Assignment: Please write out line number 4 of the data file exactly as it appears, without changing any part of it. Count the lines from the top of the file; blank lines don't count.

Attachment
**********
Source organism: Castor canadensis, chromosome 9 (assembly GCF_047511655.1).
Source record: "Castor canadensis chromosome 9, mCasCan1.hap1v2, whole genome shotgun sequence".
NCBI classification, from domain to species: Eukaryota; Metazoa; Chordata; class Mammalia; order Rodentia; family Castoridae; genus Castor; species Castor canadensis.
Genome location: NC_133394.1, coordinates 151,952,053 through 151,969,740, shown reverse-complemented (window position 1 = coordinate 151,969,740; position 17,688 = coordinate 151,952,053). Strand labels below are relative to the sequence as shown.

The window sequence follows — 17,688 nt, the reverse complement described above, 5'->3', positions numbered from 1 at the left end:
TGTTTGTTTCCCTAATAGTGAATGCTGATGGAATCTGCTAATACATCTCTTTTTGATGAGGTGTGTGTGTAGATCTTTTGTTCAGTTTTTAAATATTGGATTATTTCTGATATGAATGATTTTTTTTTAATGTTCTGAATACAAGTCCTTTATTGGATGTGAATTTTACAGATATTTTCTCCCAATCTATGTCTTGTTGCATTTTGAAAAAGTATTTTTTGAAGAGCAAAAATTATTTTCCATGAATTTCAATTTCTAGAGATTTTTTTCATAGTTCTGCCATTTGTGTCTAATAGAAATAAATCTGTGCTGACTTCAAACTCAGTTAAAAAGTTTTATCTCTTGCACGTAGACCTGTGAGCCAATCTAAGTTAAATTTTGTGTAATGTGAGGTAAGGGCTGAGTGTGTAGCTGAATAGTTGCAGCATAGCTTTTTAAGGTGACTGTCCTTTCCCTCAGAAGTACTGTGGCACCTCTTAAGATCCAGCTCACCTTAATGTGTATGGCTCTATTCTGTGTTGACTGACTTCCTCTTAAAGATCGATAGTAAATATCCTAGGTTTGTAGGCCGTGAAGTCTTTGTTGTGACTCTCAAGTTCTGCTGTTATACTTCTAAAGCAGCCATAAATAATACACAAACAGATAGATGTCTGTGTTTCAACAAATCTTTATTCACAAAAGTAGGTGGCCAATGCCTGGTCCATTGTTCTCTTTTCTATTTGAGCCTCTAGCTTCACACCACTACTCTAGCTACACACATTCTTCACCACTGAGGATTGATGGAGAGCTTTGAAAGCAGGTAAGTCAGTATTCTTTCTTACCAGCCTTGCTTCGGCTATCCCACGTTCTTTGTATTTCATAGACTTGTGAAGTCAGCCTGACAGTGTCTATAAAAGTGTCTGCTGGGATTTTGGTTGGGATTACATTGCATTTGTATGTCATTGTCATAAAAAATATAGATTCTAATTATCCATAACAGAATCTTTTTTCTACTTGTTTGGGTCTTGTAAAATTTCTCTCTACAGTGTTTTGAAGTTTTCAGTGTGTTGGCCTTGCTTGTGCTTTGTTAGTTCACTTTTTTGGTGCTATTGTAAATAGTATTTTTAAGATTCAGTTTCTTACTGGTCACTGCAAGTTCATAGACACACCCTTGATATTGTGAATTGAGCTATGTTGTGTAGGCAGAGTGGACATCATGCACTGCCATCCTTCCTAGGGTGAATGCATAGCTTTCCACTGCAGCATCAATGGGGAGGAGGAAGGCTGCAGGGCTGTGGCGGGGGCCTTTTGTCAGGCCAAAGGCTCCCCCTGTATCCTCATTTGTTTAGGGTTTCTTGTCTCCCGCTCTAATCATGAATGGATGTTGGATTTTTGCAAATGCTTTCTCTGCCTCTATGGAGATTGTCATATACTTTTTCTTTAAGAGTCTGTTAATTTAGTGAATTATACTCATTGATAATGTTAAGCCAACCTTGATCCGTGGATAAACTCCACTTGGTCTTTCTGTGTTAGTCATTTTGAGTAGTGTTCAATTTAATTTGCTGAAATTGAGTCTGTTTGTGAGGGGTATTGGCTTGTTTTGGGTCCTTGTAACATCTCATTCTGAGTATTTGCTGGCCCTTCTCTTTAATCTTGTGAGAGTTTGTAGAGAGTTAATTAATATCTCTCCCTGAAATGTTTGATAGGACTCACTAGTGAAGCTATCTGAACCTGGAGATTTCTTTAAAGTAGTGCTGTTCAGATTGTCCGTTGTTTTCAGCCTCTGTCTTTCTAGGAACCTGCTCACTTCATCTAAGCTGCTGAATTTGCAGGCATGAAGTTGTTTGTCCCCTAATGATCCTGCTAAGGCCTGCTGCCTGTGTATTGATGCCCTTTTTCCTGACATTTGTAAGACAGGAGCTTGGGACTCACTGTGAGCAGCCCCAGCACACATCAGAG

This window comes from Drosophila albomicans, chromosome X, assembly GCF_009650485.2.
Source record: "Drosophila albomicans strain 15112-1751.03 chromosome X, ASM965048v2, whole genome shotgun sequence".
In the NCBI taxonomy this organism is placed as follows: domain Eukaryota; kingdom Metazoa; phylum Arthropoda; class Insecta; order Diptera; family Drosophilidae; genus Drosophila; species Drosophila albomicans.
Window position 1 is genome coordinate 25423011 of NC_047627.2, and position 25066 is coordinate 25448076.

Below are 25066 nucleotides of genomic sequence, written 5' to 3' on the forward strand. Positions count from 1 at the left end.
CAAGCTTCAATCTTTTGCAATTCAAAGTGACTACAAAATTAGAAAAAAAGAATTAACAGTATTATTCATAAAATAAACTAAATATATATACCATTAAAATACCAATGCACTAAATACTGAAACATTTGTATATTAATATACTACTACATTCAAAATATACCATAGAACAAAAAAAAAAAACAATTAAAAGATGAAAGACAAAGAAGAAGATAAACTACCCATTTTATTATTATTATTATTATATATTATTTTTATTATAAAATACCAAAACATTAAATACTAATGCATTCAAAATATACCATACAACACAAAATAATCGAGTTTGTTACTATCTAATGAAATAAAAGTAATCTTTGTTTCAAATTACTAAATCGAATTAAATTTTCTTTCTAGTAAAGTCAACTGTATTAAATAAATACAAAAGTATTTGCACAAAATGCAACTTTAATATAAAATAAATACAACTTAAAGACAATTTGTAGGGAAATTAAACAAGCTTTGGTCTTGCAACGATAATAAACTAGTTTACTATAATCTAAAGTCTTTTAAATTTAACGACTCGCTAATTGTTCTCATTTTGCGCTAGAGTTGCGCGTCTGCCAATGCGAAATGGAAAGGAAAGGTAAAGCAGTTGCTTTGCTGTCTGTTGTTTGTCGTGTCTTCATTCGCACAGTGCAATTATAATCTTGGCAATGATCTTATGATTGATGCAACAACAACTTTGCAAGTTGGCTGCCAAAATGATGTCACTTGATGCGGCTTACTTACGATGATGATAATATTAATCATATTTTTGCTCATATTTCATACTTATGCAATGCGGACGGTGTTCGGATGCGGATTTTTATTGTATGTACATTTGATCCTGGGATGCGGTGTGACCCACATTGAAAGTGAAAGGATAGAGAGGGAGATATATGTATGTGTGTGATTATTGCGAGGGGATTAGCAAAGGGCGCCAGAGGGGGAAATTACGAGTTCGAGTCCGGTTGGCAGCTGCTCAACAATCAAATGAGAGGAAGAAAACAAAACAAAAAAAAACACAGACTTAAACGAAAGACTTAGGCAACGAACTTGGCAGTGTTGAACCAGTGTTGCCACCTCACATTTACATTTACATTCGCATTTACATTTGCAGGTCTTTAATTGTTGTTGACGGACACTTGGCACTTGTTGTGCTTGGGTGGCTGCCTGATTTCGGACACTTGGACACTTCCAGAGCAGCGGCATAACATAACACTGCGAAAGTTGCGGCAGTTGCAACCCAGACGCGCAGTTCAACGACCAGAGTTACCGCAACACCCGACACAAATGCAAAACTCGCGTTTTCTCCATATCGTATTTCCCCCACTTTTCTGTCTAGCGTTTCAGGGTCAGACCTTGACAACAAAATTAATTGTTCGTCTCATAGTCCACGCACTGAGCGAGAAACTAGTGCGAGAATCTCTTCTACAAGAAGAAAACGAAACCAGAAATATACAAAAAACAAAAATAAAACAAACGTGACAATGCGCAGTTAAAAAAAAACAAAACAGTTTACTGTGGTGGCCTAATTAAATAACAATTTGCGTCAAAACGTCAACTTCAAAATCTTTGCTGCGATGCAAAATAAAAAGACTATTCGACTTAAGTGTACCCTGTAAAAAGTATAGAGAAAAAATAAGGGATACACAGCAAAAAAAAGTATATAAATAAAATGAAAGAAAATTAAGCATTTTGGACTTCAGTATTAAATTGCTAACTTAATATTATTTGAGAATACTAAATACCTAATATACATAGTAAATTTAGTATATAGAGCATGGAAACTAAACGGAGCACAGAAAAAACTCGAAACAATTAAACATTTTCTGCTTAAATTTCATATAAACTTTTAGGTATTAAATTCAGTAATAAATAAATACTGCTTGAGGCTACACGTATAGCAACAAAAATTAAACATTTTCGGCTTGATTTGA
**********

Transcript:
Genome location: NC_133394.1, coordinates 151,952,053 through 151,969,740, shown reverse-complemented (window position 1 = coordinate 151,969,740; position 17,688 = coordinate 151,952,053). Strand labels below are relative to the sequence as shown.